House Republicans are making another push for a bill addressing California's drought, adding the text of a measure by Rep. David Valadao (R-Hanford) to two pieces of legislation headed to the Senate.
The House passed Valadao's bill almost a year ago, but the Senate has refused to take it up. His legislation focuses on funneling more water to San Joaquin Valley growers by reducing the amount used to support endangered fish populations.
A proposed ballot measure to legalize the recreational use of marijuana could generate more than $1 billion annually for state and local governments, but also would likely lead to more cannabis use, requiring additional money to be spent on drug treatment, the state Legislative Analyst’s Office said Tuesday.
The report was presented to state lawmakers who held a hearing on the measure, which was proposed for California's November ballot by a coalition that includes former Facebook president Sean Parker.
The measure would allow adults ages 21 and older to possess, transport and use up to an ounce of marijuana for recreational purposes and place a 15% tax on retail sales of the drug.
Lawmakers from the Assembly and Senate are continuing to push Gov. Jerry Brown to spend money on affordable-housing programs.
Assembly Democrats are asking for $650 million in subsidies to pay for rental housing for low-income workers, tax credits and farmworker housing. That amount, which advanced out of a budget hearing Tuesday, is half the $1.3-billion request a dozen Assembly Democrats made last month. Senators renewed their request for $200 million in funding to combat homelessness during their own budget hearing.
Long-stalled plans to boost funding for road repairs in California won’t happen as part of the state budget deal, the leader of the Assembly budget committee said.
“We have been working on transportation funding for over a year,” said Assemblyman Phil Ting (D-San Francisco). “Overall, I support the governor’s proposal and, although it has a lot of support in the Legislature, it doesn’t have the votes to pass by June 15. By moving it to the policy process, we can keep these important discussions moving forward.”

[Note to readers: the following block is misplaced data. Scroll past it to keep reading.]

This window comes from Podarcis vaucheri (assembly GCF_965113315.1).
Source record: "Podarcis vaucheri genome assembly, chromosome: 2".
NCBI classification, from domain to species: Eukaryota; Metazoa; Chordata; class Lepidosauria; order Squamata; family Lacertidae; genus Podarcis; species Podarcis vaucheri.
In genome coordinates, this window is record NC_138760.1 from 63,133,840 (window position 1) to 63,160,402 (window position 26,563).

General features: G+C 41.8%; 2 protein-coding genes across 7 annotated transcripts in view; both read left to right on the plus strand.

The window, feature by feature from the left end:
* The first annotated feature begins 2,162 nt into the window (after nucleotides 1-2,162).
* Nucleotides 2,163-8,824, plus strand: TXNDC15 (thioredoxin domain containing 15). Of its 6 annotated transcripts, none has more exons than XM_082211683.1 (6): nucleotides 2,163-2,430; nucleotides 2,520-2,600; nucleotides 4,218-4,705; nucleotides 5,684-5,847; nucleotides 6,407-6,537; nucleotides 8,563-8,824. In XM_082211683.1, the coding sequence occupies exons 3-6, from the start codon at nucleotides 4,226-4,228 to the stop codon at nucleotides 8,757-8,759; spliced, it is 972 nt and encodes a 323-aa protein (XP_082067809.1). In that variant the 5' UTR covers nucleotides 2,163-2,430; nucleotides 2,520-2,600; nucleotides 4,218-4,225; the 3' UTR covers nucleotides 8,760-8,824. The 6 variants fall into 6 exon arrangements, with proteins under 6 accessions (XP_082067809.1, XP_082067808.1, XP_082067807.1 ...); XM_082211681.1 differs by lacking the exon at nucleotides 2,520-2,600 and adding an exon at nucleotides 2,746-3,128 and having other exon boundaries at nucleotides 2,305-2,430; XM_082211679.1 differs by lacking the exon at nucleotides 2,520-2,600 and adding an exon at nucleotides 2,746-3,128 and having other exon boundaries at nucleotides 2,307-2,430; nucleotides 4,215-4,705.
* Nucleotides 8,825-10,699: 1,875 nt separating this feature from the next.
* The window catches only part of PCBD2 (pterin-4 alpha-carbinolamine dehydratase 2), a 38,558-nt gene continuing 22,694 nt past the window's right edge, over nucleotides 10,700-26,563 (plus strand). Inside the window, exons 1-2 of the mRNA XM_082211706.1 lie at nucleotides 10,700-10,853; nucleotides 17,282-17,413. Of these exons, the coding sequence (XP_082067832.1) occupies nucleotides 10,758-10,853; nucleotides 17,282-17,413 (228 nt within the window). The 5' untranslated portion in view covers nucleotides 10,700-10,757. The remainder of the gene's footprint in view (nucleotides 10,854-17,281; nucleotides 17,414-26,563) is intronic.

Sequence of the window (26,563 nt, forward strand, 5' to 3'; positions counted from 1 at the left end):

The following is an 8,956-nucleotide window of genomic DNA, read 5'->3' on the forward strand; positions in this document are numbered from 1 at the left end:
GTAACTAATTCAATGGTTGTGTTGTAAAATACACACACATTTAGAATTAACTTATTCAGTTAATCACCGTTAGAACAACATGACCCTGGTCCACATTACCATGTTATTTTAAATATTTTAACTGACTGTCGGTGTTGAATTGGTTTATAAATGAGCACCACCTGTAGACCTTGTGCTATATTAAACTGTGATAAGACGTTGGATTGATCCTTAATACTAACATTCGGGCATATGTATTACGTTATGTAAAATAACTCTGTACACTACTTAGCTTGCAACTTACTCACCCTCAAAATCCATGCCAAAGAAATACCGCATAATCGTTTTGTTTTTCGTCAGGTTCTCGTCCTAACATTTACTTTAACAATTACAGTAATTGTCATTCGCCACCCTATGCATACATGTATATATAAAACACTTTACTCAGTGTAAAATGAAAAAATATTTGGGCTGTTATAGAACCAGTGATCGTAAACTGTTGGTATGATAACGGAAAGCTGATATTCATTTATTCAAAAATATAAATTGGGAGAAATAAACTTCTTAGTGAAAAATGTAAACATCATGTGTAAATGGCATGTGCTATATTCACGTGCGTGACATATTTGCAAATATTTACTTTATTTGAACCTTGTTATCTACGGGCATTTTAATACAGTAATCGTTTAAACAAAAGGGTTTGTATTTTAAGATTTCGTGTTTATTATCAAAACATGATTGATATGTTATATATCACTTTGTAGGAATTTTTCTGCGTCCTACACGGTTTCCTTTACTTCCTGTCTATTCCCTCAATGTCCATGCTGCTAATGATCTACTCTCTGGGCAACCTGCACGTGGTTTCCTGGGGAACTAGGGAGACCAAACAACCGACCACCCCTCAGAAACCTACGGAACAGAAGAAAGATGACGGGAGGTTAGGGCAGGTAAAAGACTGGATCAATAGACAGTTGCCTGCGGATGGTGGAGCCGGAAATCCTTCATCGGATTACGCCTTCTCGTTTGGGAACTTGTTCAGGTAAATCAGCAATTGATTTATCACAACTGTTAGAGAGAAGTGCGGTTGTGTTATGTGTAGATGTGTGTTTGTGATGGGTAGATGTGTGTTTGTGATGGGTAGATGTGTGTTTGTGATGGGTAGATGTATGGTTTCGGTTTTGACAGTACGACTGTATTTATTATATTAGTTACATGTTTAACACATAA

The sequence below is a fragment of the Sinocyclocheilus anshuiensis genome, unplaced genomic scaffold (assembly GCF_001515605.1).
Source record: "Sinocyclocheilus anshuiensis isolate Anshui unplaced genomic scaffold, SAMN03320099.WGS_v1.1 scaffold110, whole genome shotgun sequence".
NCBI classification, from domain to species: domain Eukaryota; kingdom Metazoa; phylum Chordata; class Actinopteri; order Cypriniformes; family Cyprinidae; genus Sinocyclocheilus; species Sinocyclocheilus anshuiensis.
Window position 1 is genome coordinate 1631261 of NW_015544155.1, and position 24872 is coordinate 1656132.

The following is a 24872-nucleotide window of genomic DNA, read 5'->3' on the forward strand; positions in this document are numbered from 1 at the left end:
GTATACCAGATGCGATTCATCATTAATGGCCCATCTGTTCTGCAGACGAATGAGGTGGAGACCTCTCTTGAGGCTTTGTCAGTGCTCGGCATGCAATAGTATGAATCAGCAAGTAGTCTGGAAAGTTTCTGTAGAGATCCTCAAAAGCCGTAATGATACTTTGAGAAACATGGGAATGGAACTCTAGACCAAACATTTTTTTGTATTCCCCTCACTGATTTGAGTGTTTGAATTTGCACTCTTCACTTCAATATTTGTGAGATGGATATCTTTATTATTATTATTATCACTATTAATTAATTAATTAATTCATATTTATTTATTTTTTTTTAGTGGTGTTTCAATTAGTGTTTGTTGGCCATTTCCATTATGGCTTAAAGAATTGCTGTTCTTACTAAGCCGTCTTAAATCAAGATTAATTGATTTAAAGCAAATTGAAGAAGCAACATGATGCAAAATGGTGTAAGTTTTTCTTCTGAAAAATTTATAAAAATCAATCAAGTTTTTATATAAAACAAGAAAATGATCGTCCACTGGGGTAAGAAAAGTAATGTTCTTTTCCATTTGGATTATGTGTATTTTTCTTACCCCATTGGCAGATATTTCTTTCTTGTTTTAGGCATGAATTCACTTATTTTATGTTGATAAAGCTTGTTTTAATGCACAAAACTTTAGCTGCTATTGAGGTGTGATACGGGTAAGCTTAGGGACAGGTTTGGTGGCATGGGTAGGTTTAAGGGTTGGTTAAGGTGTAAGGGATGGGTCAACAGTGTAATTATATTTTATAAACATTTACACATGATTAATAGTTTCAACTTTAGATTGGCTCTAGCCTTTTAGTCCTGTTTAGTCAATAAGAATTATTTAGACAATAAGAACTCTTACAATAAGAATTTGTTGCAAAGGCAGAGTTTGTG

Gov. Jerry Brown called a special session of the Legislature last summer to deal with road funding, but little progress has been made since. Last week, a coalition of cities, counties, labor and business groups put forward a new plan, which relies on increases in gas taxes and vehicle fees as well as reforms to the repair process, in hopes of breaking the logjam.
Garland has sat down with senators in both parties, even as Republican Senate leaders maintain they will not consider a nominee put forward by Obama. The White House has cast the meetings as chipping away at GOP resistance.
Assemblyman Ian Calderon (D-Whittier) has spent $41,500 in political funds to support Proposition 50, an anti-corruption measure put on the ballot in response to issues raised when his uncle, former Sen. Ronald Calderon, was indicted in a bribery case.
Ronald Calderon and Sen. Leland Yee of San Francisco were indicted in separate corruption cases in 2014, leading to their suspension with pay by the Senate after lawmakers said state law prevents them from withholding the money. Proposition 50 would allow suspensions without pay.
Ian Calderon said he is supporting the ballot measure on principle.
Rep. Barbara Lee (D-Oakland) and former California Rep. Howard Berman will help draft the Democratic Party's platform this year.
Democratic National Committee Chairwoman Debbie Wasserman Schultz named them to the 15-member panel that will help determine policy priorities ahead of the party's July convention in Philadelphia.
This year, Democrats divided the makeup of the panel, with presidential candidates Hillary Clinton and Bernie Sanders each allowed to name a portion of the group and Wasserman Schultz naming four people. Lee and Berman were selected by Wasserman Schultz.